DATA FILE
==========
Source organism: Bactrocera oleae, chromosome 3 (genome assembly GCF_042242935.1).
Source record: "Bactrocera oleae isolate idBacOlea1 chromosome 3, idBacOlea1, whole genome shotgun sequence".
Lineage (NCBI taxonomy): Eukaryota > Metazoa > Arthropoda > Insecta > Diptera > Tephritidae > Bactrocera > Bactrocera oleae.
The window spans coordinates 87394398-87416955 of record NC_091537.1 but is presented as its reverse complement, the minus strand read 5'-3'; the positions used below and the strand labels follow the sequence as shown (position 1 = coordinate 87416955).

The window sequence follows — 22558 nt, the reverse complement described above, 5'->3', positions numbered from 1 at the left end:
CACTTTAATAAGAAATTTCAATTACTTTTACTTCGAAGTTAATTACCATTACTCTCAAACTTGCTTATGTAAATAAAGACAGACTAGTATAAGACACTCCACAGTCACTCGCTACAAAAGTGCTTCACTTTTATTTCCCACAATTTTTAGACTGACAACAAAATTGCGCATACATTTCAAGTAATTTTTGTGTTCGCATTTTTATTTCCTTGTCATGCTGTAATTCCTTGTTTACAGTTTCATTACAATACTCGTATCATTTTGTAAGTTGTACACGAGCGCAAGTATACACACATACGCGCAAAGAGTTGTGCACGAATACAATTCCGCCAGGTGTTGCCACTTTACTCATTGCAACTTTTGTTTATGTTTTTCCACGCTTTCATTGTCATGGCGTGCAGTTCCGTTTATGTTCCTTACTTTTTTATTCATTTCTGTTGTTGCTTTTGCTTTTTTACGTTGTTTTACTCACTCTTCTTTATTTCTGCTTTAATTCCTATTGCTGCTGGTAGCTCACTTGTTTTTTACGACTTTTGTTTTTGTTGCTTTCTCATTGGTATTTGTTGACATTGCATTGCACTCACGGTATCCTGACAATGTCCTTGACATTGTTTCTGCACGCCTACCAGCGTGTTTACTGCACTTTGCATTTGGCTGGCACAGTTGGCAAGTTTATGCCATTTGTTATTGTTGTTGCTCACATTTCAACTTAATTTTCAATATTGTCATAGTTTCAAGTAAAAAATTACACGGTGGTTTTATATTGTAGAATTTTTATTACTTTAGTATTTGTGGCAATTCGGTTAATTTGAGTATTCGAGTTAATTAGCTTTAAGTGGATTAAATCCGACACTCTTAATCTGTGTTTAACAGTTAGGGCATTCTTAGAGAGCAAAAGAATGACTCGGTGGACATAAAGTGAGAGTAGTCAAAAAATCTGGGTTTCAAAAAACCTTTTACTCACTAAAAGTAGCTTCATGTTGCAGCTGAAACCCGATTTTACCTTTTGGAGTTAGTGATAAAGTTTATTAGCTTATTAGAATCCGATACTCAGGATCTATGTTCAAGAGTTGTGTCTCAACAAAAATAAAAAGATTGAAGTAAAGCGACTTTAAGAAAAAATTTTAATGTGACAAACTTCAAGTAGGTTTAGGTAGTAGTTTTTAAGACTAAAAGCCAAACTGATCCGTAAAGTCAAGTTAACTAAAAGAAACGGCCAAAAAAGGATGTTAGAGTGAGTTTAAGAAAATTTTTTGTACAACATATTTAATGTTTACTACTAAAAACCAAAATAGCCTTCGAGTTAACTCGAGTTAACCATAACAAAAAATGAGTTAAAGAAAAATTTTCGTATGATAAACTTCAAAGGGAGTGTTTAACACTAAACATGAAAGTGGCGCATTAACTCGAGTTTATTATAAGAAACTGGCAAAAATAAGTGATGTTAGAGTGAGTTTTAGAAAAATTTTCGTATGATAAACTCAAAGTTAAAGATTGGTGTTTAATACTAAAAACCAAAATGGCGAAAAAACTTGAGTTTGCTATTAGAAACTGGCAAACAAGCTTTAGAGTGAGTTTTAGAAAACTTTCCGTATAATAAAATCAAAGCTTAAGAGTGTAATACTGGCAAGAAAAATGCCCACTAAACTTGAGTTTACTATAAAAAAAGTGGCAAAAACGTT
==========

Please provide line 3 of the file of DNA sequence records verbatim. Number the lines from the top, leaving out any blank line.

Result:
Lineage (NCBI taxonomy): Eukaryota > Metazoa > Arthropoda > Insecta > Diptera > Tephritidae > Bactrocera > Bactrocera oleae.